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Konica Digital Revio KD-500Z review: Konica Digital Revio KD-500Z

Konica Digital Revio KD-500Z

Eamon Hickey
4 min read
Konica's Digital Revio KD-500Z packs 5 megapixels and a retractable 3X zoom lens into a tiny package. While its feature set is strictly for snapshots, this Revio is a sprightly performer and takes top-notch pictures. If you're searching for ultimate portability in a camera that can support big enlargements, the KD-500Z is worth a serious look.
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You can program the four-way rocker switch to access exposure-compensation and white-balance settings.
One of the smallest 5-megapixel, 3X-zoom cameras currently made, the Revio KD-500Z slips into a shirt pocket with room to spare. Its slim, dark-gray, stainless-steel body weighs only 6.5 ounces with the battery and the media installed. We like the KD-500Z's sleek styling overall, but its panache is comically undermined by an extrawide green LED under the lens, which flashes crazily whenever you slide open the lens cover to turn on the camera. Konica says this "provides a contemporary appearance," which might have been true when disco was king.
There are very few external controls on the KD-500Z. You'll have to get to most of the camera's options through the main menu system, which can be a bit of a chore. However, you can program the four-way menu-navigation rocker switch to directly access exposure-compensation and white-balance settings. Unfortunately, that switch is tiny and a bit frustrating to use.
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Above the LCD are the quick-review and delete buttons.
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The tiny optical viewfinder is situated in the upper middle of the camera back.
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Yes, there are two media cards in there. You can use an SD/MMC card, a Memory Stick, or both in this camera.
Underscoring its snapshot orientation, the KD-500Z has all the necessary automatic features but few advanced options. Programmed Auto is the only exposure mode, and you can choose either center-weighted or spot metering. Exposure compensation ranges in roughly one-third-step increments to plus or minus 1.5 EV if you access it through the menus and plus or minus 0.6 EV if you access it directly with the navigation button. Though you get five white-balance presets, there is no manual white-balance setting.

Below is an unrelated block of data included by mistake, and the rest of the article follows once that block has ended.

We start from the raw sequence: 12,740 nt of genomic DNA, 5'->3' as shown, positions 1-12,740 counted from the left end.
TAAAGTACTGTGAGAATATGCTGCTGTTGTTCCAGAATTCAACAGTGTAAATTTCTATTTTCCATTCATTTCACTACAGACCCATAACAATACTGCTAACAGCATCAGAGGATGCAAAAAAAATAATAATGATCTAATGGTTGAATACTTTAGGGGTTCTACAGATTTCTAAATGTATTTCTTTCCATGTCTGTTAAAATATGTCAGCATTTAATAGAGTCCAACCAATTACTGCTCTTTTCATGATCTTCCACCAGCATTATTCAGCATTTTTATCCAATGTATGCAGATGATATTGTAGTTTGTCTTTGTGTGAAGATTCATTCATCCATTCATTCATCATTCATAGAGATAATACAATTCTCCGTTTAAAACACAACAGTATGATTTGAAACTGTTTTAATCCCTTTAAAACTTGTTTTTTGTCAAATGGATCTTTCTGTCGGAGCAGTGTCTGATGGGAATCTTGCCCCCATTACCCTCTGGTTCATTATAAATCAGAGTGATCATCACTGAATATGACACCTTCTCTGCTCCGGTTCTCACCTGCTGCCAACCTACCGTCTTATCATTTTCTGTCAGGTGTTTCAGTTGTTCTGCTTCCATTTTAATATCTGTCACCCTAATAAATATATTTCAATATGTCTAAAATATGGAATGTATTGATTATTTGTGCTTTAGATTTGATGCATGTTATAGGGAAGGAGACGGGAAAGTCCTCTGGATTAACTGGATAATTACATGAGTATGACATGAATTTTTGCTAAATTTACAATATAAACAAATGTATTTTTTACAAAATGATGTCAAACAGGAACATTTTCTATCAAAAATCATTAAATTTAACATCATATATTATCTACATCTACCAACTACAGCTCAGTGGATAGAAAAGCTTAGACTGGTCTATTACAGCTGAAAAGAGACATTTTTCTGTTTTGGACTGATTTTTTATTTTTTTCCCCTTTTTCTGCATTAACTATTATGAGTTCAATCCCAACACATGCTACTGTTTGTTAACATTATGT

The camera's 3X zoom lens covers a range equivalent to 39mm to 117mm in 35mm-camera terms, which provides almost no wide-angle capability. The lens won't accept add-on wide-angle or telephoto adapters.
The camera's still images are in JPEG format only, and there are two compression levels to choose from. In movie mode, you can capture 320x240-pixel video with sound in clips up to 30 seconds long. You can also record voice memos of up to 30 seconds. Konica makes much of the fact that the KD-500Z has dual slots for both SD/MMC cards and Memory Sticks. We don't know anyone who's been clamoring for this innovation, but it does make it more likely that the memory cards you purchase for the camera will be compatible with your other consumer electronics devices.
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The small, proprietary lithium-ion rechargeable battery held up for the equivalent of a day's shooting in our tests.
In use, the KD-500Z is nicely responsive. Start-up time is a very quick 1.4 seconds. The camera's autofocus is perhaps a tad slower than average, but shutter delay is minimal if you prefocus. Shot-to-shot time is a fairly fast 2 to 3 seconds. The lens zooms rapidly, if a bit noisily, and you can control it with reasonable precision. Other operations such as switching from record to playback mode and reviewing photos are also speedy. There is a continuous-shooting mode, but at about 1.25 frames per second, it's hardly worthy of the name.
The camera's 1.5-inch LCD is pretty sharp, and we had little trouble using it in bright outdoor light. The tiny, not very sharp optical viewfinder is much less pleasing. It shows about 84 percent of the actual image. The built-in flash's 10-foot maximum range is a bit better than that of many other ultracompact cameras. The KD-500Z produces pictures that are quite detailed and just as sharp as those from the best of the 5-megapixel competition. Our ambient-light exposures were good overall, but our flash photos were less consistent. Some were mildly underexposed, others mildly overexposed. The camera's lens shows moderate barrel distortion at its wide-angle end.
Colors in our test shots were generally accurate but sometimes a bit undersaturated. Happily, the camera's automatic white balance does a good job even in difficult indoor lighting. The KD-500Z's image-quality record has two relatively minor black marks: Moderate purple color fringing around dark foreground objects with bright backgrounds occurred in several of our test pictures. We also noticed some moiré in areas with strong patterns, but we don't expect that problem to crop up frequently or very noticeably.

Konica Digital Revio KD-500Z

Score Breakdown

Design 8Features 6Performance 8Image quality 8